A Comcast sign in Eugene, OR
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AT&T, Comcast, and T-Mobile have already lifted data caps, which are already indefensible at the best of times. No internet service provider should rake in extra profits from harsh data caps at a time when people have to work, study, and entertain themselves at home.

This matters. For example, Comcast normally charges $10 for each extra 50 GB of data their customers use above the 1 TB data cap. With companies asking their employees to work from home, schools canceling classes, large events being banned, and more people being asked to quarantine themselves at home, home internet usage will likely go up. That shouldn’t be an excuse to tack on extra fees and increase profit margins.

Here’s the good news: Some ISPs have already done the right thing. AT&T has lifted data caps on its home broadband service. Comcast has followed, removing overage fees for people who go over their data caps for now. For data on the go, T-Mobile is offering unlimited data to all its customers and an additional 20 GB of mobile hotspot data. More ISPs will hopefully follow.

Comcast is also offering its “Internet Essentials” plan for low-income families for free for the next two months and is raising its speed from 15 Mbps down and 2 Mbps up to 25 Mbps down and 3 Mbps up.

Other ISPs have made much smaller moves but haven’t lifted their data caps. Verizon will waive late fees “for the next 60 days” “because of coronavirus,” which is surely better than doing nothing at all. Major ISPs like AT&T, Charter, CenturyLink, Comcast, Cox, Sonic, Sprint, and T-Mobile have also agreed with the FCC not to suspend their customers’ service and to waive late fees.

More ISPs need to step up and follow AT&T, Comcast, and T-Mobile’s leads.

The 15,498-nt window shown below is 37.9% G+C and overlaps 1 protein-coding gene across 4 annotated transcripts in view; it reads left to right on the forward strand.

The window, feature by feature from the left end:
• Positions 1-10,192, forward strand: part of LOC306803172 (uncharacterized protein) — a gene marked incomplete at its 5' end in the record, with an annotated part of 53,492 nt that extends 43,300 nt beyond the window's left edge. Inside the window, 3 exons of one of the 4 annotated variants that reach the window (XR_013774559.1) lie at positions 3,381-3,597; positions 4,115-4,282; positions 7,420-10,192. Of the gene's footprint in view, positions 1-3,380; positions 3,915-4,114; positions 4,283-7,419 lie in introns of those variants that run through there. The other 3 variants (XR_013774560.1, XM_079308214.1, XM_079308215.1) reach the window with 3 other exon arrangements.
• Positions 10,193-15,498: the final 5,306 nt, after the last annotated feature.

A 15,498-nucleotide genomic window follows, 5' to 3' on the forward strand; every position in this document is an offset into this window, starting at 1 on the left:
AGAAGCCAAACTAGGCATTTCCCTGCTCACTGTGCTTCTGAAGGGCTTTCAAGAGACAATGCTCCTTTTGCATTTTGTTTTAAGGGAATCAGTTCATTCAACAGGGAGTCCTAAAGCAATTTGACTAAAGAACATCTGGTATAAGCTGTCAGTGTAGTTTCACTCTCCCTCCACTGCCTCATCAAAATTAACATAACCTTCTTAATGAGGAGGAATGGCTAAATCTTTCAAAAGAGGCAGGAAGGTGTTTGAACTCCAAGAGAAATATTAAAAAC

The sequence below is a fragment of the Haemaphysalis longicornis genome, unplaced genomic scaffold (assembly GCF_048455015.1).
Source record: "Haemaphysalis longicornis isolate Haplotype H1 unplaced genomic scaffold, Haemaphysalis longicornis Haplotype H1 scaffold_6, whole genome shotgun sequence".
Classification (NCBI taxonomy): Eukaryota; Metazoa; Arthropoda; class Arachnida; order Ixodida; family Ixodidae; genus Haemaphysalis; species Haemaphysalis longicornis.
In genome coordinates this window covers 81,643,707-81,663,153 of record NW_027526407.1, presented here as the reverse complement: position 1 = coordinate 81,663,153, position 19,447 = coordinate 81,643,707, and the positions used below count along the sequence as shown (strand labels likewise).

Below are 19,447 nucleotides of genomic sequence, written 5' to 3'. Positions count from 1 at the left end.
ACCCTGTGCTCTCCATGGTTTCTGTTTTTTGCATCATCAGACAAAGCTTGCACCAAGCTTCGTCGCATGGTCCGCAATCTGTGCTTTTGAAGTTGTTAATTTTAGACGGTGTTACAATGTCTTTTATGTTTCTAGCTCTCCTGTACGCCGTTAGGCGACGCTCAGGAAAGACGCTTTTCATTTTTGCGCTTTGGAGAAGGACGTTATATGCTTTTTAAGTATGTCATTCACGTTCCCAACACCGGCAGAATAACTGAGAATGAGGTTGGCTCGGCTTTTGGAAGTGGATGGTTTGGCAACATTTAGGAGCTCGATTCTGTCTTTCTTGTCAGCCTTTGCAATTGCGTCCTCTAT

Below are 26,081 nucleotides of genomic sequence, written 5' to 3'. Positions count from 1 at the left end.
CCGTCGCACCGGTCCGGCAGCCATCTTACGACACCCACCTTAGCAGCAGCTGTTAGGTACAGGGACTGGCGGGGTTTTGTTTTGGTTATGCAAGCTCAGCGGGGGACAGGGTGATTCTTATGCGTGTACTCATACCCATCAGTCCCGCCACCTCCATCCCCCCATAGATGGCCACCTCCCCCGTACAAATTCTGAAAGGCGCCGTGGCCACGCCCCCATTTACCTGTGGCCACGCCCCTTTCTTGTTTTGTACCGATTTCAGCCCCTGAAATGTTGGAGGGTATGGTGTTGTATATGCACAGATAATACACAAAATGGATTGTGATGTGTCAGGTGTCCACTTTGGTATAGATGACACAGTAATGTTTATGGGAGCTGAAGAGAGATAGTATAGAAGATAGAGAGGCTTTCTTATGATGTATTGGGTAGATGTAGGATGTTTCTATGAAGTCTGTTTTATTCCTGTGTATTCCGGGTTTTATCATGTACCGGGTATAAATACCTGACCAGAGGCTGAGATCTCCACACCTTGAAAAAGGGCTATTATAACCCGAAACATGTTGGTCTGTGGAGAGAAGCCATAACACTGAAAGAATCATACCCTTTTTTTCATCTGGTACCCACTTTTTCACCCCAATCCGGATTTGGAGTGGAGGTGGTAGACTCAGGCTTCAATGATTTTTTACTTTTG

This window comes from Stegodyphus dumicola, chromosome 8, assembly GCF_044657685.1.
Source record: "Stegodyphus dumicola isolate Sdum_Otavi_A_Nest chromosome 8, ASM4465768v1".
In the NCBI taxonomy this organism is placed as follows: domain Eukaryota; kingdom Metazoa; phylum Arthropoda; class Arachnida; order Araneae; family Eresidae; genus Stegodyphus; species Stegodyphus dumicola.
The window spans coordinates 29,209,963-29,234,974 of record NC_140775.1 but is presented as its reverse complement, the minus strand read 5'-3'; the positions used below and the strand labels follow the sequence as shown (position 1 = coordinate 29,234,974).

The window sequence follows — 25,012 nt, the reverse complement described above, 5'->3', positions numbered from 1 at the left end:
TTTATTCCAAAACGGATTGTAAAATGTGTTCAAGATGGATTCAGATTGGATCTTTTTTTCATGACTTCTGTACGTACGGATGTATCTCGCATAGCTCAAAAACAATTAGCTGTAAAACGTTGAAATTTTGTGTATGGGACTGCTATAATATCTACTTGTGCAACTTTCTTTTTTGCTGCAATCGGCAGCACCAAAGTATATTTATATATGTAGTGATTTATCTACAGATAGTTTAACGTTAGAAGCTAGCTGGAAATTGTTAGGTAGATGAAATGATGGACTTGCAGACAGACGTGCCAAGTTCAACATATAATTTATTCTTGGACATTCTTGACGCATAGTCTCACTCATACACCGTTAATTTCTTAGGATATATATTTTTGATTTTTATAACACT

We’ve never liked home broadband data caps. These fees are basically pure profit for ISPs. Internet connections are getting faster and faster, but data caps aren’t going up. You can pay for a gigabit internet connection from Comcast and it comes with the same 1 TB data cap as its slowest connection. These data caps never seem to rise even as ISPs add capacity to their networks.

As more people telecommute, video chat online, stream 4K content, and download ever-larger games, it’s easier than ever to push up against these data caps. This situation shouldn’t be a bonanza of extra fees for ISPs.

After all, if AT&T and Comcast can afford to lift data caps and have plenty of capacity to do so even while more people than ever are staying home, why can’t they permanently remove data caps? TechCrunch argues that ISPs could abandon data caps forever for this reason. We certainly hope they do.

Be sure to wash your hands.

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Profile Photo for Chris Hoffman Chris Hoffman
Chris Hoffman is Editor-in-Chief of How-To Geek. He's written about technology for over a decade and was a PCWorld columnist for two years. Chris has written for The New York Times and Reader's Digest, been interviewed as a technology expert on TV stations like Miami's NBC 6, and had his work covered by news outlets like the BBC. Since 2011, Chris has written over 2,000 articles that have been read more than one billion times---and that's just here at How-To Geek.
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